GLC-LH-SM vs SFP-GE-L: Which One to Select?

From the contents above—GLC-LH-SM vs SFP-GE-L, we can draw a conclusion that GLC-LH-SM and SFP-GE-L nearly can be used as the same one type module sometimes, but their existing differences still differ them from some applications. For example, the WS-SUP32-8GE-3B does not support DOM SFP modules like the SFP-GE-L while supporting GLC-LH-SM SFP. Therefore, buying the suitable one for your devices when choosing from the two modules. As noted above, these two modules are end-of-sale in 2013. However, FS.COM provides these two modules at a cheap price. And other types of compatible optical transceivers such as GLC-LH-SMD are available too. Every optic module in FS.COM is 100% tested to ensure fully compatible. More details, please visit www.fs.com.

Related Articles: 

A Quick Overview of Cisco GLC-LH-SM SFP Module

Which One to Select, GLC-LH-SM Vs GLC-LH-SMD?

Advantages and Disadvantages of OM5 Fiber in Data Center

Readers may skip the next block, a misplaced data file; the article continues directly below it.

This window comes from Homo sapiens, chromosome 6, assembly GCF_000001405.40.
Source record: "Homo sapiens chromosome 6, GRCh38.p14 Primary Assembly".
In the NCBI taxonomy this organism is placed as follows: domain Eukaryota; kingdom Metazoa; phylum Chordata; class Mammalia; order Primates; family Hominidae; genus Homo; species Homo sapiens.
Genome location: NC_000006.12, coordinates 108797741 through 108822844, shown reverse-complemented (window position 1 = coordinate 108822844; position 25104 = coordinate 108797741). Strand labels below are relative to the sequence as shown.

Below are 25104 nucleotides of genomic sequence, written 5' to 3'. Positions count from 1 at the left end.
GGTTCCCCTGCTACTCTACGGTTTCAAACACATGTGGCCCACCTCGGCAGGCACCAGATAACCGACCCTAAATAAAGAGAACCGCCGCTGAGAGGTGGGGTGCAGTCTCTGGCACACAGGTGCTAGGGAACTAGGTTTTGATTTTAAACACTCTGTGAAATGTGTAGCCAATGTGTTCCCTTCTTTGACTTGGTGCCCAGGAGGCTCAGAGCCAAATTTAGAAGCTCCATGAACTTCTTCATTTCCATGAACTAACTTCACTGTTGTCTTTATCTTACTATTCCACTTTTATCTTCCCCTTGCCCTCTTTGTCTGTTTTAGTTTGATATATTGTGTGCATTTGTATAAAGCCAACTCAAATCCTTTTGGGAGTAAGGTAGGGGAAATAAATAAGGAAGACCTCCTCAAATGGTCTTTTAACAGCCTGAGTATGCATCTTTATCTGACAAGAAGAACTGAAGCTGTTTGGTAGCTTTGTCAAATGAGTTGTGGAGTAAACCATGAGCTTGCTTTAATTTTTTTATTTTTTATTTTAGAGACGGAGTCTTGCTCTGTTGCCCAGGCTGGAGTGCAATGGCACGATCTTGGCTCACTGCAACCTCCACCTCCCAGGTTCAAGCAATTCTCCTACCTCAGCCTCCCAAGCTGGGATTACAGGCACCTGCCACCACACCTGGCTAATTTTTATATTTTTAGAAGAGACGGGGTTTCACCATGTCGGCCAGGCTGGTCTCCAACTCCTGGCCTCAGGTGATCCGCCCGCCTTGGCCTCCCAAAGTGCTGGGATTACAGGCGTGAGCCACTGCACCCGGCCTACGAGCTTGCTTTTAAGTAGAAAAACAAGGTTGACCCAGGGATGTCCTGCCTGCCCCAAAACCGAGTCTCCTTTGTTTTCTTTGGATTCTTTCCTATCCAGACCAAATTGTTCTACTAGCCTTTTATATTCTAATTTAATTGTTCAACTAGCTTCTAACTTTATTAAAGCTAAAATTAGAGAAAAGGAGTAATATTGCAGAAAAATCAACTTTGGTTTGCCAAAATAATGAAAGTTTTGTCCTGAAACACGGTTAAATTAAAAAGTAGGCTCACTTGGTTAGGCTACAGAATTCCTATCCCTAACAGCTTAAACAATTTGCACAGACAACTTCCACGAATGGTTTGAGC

As the continuously increased bandwidth demand, the types of fiber patch cable are also updating quickly. OM5 fiber cable, also known as WBMMF (wideband multimode fiber), has arrived to meet the growing bandwidth requirements. However, there are different opinions on whether the adoption of OM5 fiber will benefit today’s data center. This post will focus on the advantages and disadvantage that OM5 brings for data centers.

om5 patch cable

Trends in Data Center Deployment

With the cloud computing and web services continuing to drive bandwidth need, data rates grow from 10G, 40G to 100G and beyond in many data center networks. According to the Cisco global cloud index, nearly 99 percent of global traffic will pass through data centers by 2020. That means higher bandwidth, faster services and greater access are required for data center deployments. Therefore, advanced technologies including fiber patch cable and optical transceivers will be needed for performance-improving in data centers.

Will OM5 Fiber Benefit Data Center?